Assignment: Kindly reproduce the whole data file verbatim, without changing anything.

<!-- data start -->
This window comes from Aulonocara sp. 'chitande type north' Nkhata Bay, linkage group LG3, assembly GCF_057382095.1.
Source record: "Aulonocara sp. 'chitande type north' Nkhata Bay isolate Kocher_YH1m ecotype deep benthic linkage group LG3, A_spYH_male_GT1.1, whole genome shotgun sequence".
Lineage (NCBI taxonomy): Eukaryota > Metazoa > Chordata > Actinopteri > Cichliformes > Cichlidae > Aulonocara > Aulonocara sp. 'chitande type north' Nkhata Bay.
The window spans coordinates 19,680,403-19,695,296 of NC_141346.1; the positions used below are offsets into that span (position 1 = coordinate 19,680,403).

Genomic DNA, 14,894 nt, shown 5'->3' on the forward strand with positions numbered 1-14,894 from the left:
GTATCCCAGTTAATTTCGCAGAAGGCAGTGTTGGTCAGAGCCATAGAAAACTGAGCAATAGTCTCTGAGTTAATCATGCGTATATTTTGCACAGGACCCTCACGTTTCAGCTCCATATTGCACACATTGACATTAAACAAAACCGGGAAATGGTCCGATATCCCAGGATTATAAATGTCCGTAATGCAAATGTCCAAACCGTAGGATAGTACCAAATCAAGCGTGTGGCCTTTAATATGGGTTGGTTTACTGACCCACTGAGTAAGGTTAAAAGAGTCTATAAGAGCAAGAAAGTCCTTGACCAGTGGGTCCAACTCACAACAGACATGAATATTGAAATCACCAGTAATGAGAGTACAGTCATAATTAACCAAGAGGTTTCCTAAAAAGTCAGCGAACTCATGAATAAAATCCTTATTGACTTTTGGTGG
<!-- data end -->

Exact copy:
This window comes from Aulonocara sp. 'chitande type north' Nkhata Bay, linkage group LG3, assembly GCF_057382095.1.
Source record: "Aulonocara sp. 'chitande type north' Nkhata Bay isolate Kocher_YH1m ecotype deep benthic linkage group LG3, A_spYH_male_GT1.1, whole genome shotgun sequence".
Lineage (NCBI taxonomy): Eukaryota > Metazoa > Chordata > Actinopteri > Cichliformes > Cichlidae > Aulonocara > Aulonocara sp. 'chitande type north' Nkhata Bay.
The window spans coordinates 19,680,403-19,695,296 of NC_141346.1; the positions used below are offsets into that span (position 1 = coordinate 19,680,403).

Genomic DNA, 14,894 nt, shown 5'->3' on the forward strand with positions numbered 1-14,894 from the left:
GTATCCCAGTTAATTTCGCAGAAGGCAGTGTTGGTCAGAGCCATAGAAAACTGAGCAATAGTCTCTGAGTTAATCATGCGTATATTTTGCACAGGACCCTCACGTTTCAGCTCCATATTGCACACATTGACATTAAACAAAACCGGGAAATGGTCCGATATCCCAGGATTATAAATGTCCGTAATGCAAATGTCCAAACCGTAGGATAGTACCAAATCAAGCGTGTGGCCTTTAATATGGGTTGGTTTACTGACCCACTGAGTAAGGTTAAAAGAGTCTATAAGAGCAAGAAAGTCCTTGACCAGTGGGTCCAACTCACAACAGACATGAATATTGAAATCACCAGTAATGAGAGTACAGTCATAATTAACCAAGAGGTTTCCTAAAAAGTCAGCGAACTCATGAATAAAATCCTTATTGACTTTTGGTGG